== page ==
Everyone knows that small business owners wear many hats—but most people don’t think that includes acting as a lender.
But if one of your employees asks for a loan, should you do it? And if you do loan a staff member money, how can you do it responsibly? Here are a few things to think about if you’re considering giving an employee a loan.
The Benefits of Lending Employees Money
Giving an employee a loan might actually have some benefits for your business:
- Alleviating financial stress that makes your staff less productive because they’re worrying about money woes.
- Building loyalty and improving morale within a small business or office.
- Boosting your business’s reputation as an organization that cares about employees.
- Contributing to employee retention and reducing turnover, according to a 2013 University of Colorado study on small and mid-sized contracting businesses.
It could be easier to decide to lend staff money if you have just a few employees that you know well, too.
Potential Problems Of Giving Staff Loans
Unfortunately, not all employer loan stories end well. Some of the problems you may run into include:
- Your staff member might not make loan payments on time, or worse, not pay the loan back at all. And if they don’t pay it back, how large of an impact will it have on your business?
- They could try to negotiate terms if they’re still struggling financially, lengthening the loan term or reducing the interest rate.
- They may become “repeat offenders” with frequent requests to borrow more money if the reason for their loan request was caused by financial mismanagement. Just remember: you’re a business, not a bank.
- If you offer an employee loan to one staff member, you might have to prepare for loan requests from other employees, too.
- If the staff member quits, collecting what’s owed to you might pose a challenge.
Alternatives to Employee Loans
If you don’t want to lend money from your business, there may be a few alternatives that could help your employee when they need to borrow money.
Chances are good that if your employee is asking you for a loan, they’re desperate. Maybe they’re faced with unexpected car repairs, medical bills for a family member, or even something like a surprise furnace replacement.
If that’s the case, a paycheck advance could be the answer. Historically, people in financial trouble would turn to their bosses for an advance on their paycheck, but according to a recent Society for Human Resource Management survey 2015 Employee Benefits: A Research Report, but this is becoming less common. Between 2011 and 2013, payroll advances by companies decreased from 21% to just 13%.
However, by giving your employee some or all of their next paycheck early, you limit your business’s potential loss to the amount of one paycheck, and it’s a simpler solution than a formal employee loan.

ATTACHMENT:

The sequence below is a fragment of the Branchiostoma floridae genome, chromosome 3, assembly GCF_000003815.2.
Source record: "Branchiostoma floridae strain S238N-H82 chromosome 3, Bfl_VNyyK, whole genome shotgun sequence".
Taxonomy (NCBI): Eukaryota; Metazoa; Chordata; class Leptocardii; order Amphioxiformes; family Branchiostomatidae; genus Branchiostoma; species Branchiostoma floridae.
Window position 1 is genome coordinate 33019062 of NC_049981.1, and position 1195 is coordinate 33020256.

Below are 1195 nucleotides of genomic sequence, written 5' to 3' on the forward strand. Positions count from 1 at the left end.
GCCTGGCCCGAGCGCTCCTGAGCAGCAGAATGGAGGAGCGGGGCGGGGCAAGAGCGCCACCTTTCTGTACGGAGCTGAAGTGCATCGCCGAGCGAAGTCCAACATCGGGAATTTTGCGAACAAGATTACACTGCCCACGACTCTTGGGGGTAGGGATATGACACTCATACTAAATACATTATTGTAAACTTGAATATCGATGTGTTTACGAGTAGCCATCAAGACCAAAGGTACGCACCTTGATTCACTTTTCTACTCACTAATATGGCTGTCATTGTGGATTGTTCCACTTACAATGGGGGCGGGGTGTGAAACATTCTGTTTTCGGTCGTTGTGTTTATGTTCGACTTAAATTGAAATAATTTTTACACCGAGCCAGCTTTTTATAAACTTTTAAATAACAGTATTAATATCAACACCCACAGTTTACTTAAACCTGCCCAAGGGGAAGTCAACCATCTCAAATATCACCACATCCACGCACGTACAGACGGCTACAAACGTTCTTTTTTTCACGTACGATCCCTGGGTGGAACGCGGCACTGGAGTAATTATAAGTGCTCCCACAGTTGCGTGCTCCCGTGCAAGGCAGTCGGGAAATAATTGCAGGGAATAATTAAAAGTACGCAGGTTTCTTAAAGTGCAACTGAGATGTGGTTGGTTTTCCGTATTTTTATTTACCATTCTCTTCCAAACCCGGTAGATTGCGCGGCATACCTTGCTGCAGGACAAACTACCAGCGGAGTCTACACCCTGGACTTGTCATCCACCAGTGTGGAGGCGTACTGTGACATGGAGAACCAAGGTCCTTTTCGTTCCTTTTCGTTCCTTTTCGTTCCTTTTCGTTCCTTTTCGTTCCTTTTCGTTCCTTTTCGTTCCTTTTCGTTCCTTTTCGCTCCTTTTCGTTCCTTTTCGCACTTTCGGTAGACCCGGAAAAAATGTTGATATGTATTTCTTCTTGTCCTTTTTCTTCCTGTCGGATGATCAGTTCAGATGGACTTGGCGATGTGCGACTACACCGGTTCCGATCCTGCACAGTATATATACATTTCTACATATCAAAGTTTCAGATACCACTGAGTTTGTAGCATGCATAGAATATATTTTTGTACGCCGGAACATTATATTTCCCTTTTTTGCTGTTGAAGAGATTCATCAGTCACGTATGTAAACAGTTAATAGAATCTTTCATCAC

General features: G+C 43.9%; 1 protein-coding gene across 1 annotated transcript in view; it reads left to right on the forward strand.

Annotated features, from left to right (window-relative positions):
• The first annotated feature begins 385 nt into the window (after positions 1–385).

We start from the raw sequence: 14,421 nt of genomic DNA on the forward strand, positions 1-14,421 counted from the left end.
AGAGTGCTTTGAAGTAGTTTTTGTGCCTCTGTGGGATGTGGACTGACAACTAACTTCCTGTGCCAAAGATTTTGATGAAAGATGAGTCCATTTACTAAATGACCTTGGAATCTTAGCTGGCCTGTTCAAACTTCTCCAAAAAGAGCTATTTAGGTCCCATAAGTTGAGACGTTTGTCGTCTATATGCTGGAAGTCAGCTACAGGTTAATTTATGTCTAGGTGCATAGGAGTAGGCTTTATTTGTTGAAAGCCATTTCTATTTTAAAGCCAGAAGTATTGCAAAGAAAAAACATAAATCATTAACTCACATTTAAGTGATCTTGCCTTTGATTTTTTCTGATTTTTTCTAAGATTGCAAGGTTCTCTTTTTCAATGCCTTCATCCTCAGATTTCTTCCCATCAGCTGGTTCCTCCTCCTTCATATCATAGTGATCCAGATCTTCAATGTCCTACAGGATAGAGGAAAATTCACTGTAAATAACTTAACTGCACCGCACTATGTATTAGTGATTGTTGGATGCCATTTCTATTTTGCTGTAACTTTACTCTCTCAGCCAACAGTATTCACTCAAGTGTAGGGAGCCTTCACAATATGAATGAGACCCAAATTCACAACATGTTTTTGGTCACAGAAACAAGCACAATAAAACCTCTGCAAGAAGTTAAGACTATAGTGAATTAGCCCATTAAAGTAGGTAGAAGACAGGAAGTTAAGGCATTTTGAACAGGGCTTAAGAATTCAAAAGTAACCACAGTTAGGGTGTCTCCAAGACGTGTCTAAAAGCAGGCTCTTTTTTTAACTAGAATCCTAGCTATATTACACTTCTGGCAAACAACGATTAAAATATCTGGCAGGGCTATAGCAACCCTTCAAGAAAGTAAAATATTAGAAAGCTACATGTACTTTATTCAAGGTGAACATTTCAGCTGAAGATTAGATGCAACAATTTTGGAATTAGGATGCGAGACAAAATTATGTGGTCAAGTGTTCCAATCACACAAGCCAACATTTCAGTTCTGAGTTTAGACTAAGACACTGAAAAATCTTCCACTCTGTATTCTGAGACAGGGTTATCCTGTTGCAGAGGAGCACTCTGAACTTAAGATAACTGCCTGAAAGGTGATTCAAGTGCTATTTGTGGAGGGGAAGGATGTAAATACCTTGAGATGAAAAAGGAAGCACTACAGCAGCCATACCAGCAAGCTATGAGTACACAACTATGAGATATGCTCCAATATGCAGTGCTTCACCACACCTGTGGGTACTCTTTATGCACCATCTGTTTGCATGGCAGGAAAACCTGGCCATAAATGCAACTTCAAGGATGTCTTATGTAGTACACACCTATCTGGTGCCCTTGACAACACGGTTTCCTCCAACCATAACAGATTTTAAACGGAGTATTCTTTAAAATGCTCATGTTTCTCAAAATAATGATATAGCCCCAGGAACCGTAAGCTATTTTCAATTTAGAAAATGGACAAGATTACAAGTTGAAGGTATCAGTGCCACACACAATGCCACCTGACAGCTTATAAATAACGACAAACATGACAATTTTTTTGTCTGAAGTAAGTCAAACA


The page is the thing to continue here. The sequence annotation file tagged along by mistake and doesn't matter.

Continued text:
Retirement Plan Loans
Does your business offer 401(k) plans to your employees? If so, check into whether the plan is a “qualified plan” that might let participants borrow against their holdings. According to the IRS, in a qualified plan, “the maximum amount that the plan can permit as a loan is (1) the greater of $10,000 or 50% of your vested account balance, or (2) $50,000, whichever is less.”
5 Things To Remember
If you do decide to offer an employee a loan, it’s important to remember these 5 points to make sure everything goes as smoothly as possible.
1. Find out their needs
Ask your employee why they need the loan. Borrowing money for a one-time unexpected or emergency expense in one thing, but constant overspending and living without a budget may lead to a long road of being pestered to borrow more money.
2. Set expectations
Formalize your lending arrangements to protect your business. Establish guidelines for your employee lending program, because chances are that if one employee gets a loan from you, others will ask.
3. The Promissory Note
Have your employee sign a Promissory Note. Include the loan’s details—like total amount—and repayment terms—like payment amount, payment frequency, interest rate, and what happens in case of default.
4. Keep pristine records
Make sure that any loans from your business are recorded “on the books” so loan payments made by your employee aren’t mistakenly identified as business income.
5. Your Interest Rate
If the loan given by your business is over $10,000, charge an interest rate of at least the Applicable Federal Rate (or AFR). This interest rate gets set by the IRS each month. If you don’t charge this interest rate, the IRS could consider your business as having received “phantom income,” which is taxable.
Small business owners often think of their employees as extended family members, and it’s hard not to sympathize when a family member struggles financially. Only you can decide whether it’s wise to lend money to your employees.
Whatever you choose to do, think carefully about how your actions will impact your business, your employee, and the morale and work environment of your entire organization.
from Fundera Ledger https://www.fundera.com/blog/2016/05/10/giving-employee-a-loan/